EMAIL SIGN UP!
Most Popular This Week
- US Is an Oligarchy Not a Democracy, says Scientific Study
- DOJ Investigation Confirms: Albuquerque Police 'Executing' Citizens
- What Do the Koch Brothers Really Want?
- Tutu: Climate Crisis Demands 'Anti-Apartheid-Style Boycott' of Fossil Fuel Industry
- Pulitzer Vindicates: Snowden Journalists Win Top Honor
Today's Top News
War Bill Could Be Stopped Today With 144 Votes
Antiwar Democrats have a rare opportunity to knock down a war funding bill, just days after Wikileaks released more than 90,000 documents confirming their worst fears about the direction of the conflict.
The House is bringing the bill up under a suspension of the rules, which require a two-thirds vote. Only 144 votes would be needed to to stop the war funding. The vote is expected to occur mid-afternoon.
The most recent vote on war money came July 1 and included an amendment to fund the military occupation only for the purpose of withdrawal. That measure drew 162 votes of support. A tougher amendment -- to cut off funds entirely -- garnered but a hundred votes.
The new House vote is required because the administration threatened to veto the House bill since it rescinded a small amount of education money for one program in order to offset other spending on education, police, firefighters and other state employees. The program that was cut was a pet project of Education Secretary Arne Duncan. Appropriations Committee Chairman Dave Obey told the Fiscal Times that the administration had recommended cutting food stamps instead.
Duncan's victory is a Pyrrhic one, as his strident objections led to all of the education funds being taken out, which will lead to tens of thousands of teacher layoffs. Duncan was objecting to the loss of $800 million in unspent funds that had been dedicated to his "Race to the Top" reform. Instead, he lost the entire $15 billion. Obey said today he will oppose the stripped-down bill.
The bill includes unpaid-for war money and some funds for aid to Gulf states, Haiti and veterans. But much was taken out.
"Once again, war is being paid for with a credit card while investments in our children's future are tossed aside. These investments -- $10 billion for teacher jobs, $1 billion for summer youth employment, $5 billion for Pell grants, $701 million for border security -- were cut from the war funding bill coming to the House floor despite being fully paid for and not adding to the budget deficit," wrote a group of progressive House Democrats Tuesday, announcing their intention to oppose the bill. "They have been jettisoned in favor of further borrowed war spending. Today's bill doesn't include anything to maintain first responder, police or firefighter positions despite the dramatic need for those jobs in every community in America. We believe this is fiscal insanity and a moral tragedy."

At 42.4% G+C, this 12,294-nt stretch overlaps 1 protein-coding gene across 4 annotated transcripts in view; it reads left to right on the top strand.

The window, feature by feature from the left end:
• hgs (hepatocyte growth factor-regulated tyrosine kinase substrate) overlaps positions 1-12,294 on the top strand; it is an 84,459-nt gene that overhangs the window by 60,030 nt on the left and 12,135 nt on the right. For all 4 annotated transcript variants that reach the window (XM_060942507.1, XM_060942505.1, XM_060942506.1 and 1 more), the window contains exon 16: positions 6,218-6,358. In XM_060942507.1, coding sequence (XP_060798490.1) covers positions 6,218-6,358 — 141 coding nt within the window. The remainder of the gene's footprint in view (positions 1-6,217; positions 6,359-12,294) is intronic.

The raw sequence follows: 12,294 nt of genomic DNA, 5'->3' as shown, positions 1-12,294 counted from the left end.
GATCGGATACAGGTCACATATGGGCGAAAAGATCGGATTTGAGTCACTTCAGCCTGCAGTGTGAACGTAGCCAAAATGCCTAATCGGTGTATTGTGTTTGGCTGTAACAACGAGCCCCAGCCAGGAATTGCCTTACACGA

The White House veto threat, combined with a GOP filibuster, was enough to defeat the funding bill in the Senate. On July 22nd, the Senate sent the stripped-down war funding bill back to the House, leading to Tuesday's showdown. Nine years into the war, the Senate approved funding on a voice vote.
"Stop cramming our wealth into the gullet of the military-industrial complex. No more money for the Shiites, the Sunnis and the Kurds. No more money for the Tajiks, the Hazaras and the Pushtuns. Charity begins at home," wrote Rep. Alan Grayson (D-Fla.) in a letter to supporters.
Majority Leader Steny Hoyer (D-Md.), in a briefing with reporters Tuesday, pinned the blame on the GOP for cutting social spending and insisted the troops on the field must be given the resources they need. "We very much regret that the Republicans again put our efforts at making sure 140,000 teachers aren't laid off -- the Republicans opposed that. There were a number of other items [in the war bill] including Build America Bonds, infrastructure growth of jobs that the Republicans opposed, and so the supplemental was sent back to us as exactly the same thing the Senate sent us, which we thought was incomplete," he said.
"The supplemental deals with funding those troops that we have in the field now. Those troops are there; they've been deployed by us; they've been given a mission. That mission has been, I think the president of the United States made it a mission that is a doable mission and is a mission that the military and the civilian leadership of the military -- the commander in chief -- agree with. And they're pursuing it. Now, we may want to reconsider that in Congress. The administration may want to reconsider it. There may be further debate about it but the fact is those troops are there now and money to fund those troops -- we're told by the Pentagon -- will be depleted as of the 7th of August, so that whatever we decide on policy in the longer term does not in my opinion affect our obligation today to make sure that the troops, as long as they're there, have the resources they need. So I think that the policy issue is one thig, the reality of the troops on the group and the support that they need, the resources they need, is an immediate demand. Until we bring them home, they need that money."